Diego García’s El Twanguero is a fire-breathing guitar hero

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Diego García picked up a Latin Grammy for best tango album last week, which might come as a surprise to those aware that the annual awards show is held every November.

Reached by Skype while driving north on the I-5 after collecting the coveted statuette, he offers a reasonable explanation.

“We were touring, so I couldn’t attend the ceremony,” says the easygoing guitarist. “They said, ‘Okay, we will send it to Spain,’ but they never did that. So as I was touring California, I decided to pass through Santa Monica and pick it up.”

García’s Grammy honours his contributions, as producer and guitarist, to the charismatic flamenco singer Diego El Cigala’s Romance de la Luna Tucumana, a boundary-pushing fusion of traditional Andalusian music, tango, and rock. But the road trip he’s on now finds him travelling as his alter ego, El Twanguero—a fire-breathing guitar hero whose work brings to mind the best of Chet Atkins, Les Paul, and Danny Gatton. Rather than court the retro set, however, the 36-year-old musician flavours his own rock-infused energy with liberal lashings of garlic and chorizo to arrive at a sound that is exciting, eclectic, and entirely his own.

“I understand flamenco and Spanish music, but it’s hard to do it with electric guitar,” the Valencia-born García explains. “Spanish audiences don’t want to listen to a guy playing this with the electric sound. So it’s my fight. I play with a real Spanish heart, but I am not a flamenco player. I am an electric player who plays Spanish music, which is very weird. I think I am the only one in the world who plays that kind of Latin thing—except for Manuel Galbán, who died 10 years ago. He recorded with Ry Cooder; they did an album called Mambo Sinuendo. So he was the first Latino twang in history.”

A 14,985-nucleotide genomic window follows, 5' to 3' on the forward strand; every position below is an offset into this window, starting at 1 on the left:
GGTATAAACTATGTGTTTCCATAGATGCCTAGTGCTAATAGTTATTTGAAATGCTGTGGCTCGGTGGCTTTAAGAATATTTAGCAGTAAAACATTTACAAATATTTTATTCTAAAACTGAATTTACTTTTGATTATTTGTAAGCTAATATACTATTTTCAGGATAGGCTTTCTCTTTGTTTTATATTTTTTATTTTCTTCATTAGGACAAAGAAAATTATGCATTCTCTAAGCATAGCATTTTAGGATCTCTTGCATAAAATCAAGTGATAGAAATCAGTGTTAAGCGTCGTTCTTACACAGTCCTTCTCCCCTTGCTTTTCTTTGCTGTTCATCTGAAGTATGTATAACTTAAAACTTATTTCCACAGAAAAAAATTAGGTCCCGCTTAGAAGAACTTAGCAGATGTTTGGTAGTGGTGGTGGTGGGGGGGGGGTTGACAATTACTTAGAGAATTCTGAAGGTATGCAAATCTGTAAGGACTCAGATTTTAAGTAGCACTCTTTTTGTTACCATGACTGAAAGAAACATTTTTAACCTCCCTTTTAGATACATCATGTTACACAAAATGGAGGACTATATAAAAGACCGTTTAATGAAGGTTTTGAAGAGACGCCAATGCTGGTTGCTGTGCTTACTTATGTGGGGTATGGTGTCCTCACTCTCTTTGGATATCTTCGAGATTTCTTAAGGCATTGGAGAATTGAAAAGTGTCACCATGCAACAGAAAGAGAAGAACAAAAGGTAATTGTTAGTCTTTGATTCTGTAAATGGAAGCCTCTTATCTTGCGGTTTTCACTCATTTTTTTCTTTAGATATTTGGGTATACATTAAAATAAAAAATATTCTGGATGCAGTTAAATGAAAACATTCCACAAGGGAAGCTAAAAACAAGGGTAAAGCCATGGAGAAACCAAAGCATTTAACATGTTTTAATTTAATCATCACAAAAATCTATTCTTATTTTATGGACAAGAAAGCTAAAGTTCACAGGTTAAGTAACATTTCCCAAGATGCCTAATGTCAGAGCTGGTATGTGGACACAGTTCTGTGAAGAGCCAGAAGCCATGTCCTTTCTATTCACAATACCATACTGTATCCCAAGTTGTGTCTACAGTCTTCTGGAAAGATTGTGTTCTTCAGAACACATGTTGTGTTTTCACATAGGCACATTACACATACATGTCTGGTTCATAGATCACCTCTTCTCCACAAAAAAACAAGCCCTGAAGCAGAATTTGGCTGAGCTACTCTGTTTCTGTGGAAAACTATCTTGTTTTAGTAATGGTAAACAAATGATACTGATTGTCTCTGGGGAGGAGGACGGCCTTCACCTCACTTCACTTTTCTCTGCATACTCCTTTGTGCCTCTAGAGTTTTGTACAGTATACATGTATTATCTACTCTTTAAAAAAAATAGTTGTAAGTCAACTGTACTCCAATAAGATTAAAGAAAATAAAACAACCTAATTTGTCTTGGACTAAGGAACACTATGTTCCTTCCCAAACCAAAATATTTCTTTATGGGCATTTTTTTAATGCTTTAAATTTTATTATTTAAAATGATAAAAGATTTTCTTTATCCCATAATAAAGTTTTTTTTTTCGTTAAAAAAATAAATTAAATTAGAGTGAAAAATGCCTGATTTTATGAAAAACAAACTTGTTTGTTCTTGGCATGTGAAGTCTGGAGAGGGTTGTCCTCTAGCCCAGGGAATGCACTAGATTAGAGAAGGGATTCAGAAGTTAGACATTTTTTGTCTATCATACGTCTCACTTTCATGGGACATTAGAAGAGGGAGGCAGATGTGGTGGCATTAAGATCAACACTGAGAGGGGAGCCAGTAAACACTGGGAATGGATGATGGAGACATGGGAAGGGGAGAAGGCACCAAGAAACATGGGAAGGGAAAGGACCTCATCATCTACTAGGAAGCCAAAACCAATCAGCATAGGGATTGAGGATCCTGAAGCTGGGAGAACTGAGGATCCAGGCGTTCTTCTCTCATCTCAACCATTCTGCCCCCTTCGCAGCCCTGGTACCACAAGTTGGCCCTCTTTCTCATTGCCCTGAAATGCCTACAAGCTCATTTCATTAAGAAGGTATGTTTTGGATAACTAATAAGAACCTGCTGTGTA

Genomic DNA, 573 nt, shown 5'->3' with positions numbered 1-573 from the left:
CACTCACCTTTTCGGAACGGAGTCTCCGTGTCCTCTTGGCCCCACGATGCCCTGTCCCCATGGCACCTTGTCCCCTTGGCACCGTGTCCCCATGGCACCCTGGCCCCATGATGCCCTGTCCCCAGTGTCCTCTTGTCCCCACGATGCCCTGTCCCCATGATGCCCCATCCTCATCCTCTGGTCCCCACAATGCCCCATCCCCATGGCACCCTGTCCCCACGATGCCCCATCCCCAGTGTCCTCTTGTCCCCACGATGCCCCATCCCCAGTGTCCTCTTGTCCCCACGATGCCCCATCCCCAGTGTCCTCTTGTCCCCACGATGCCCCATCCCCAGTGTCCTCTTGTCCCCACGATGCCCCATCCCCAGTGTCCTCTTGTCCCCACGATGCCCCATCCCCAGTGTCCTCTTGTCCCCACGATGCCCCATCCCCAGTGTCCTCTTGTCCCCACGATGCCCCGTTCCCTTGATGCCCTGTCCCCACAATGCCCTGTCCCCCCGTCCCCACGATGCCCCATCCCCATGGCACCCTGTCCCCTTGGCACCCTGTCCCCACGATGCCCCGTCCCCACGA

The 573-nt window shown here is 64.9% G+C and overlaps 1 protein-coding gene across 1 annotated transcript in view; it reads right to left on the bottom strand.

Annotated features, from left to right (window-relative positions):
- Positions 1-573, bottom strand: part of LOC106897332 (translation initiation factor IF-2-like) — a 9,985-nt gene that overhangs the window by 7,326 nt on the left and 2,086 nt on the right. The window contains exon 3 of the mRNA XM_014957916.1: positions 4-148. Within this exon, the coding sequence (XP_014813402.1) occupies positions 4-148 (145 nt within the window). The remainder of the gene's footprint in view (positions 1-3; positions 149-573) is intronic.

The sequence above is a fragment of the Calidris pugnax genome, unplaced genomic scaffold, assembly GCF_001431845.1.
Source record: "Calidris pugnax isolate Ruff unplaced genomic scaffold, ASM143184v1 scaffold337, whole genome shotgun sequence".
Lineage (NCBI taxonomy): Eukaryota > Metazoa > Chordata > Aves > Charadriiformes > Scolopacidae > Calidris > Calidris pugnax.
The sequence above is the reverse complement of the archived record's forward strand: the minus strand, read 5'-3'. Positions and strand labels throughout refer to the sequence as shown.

García cites Hank Marvin and Duane Eddy as early influences, which isn’t surprising. “Hank Marvin could sing with his guitar and Duane Eddy could sing with his guitar,” he notes. “For me, that’s important.” But he also admits to a fondness for Allan Holdsworth and Bill Frisell, which means that he’s got the same kind of stylistic range as Canada’s own king of twang, erstwhile metalhead Paul Pigat. Substitute maple syrup for aceite de oliva, in fact, and Cousin Harley’s frontman bears an eerie sonic resemblance to García, something the two discovered at Mexico’s Zihuatanejo International Guitar Festival last year.

“I was warming up backstage, playing a Jerry Reed song, and Paul came running over and said, ‘Hey, man, where do you come from? You want to play together?’ ” García recalls. “My intention was to play solo, but that night we went to have some beer and we said, ‘Okay, let’s do the whole festival as a duo.’ So we did.”

Christening themselves the Guitar Twins, the two have since recorded an as-yet-unreleased duo album, and are looking forward to their upcoming Vancouver show with the ultra-hot rhythm section of bassist Tommy Babin and drummer Barry Mirochnick.

“I’ve found my guitar twin,” García says of Pigat. “He’s like my North American brother. And he’s an amazing guitarist too, so it’s a really nice bromance.”

The Guitar Twins play the Paul Pigat Guitar Cabaret at the WISE Hall on Friday (July 4).

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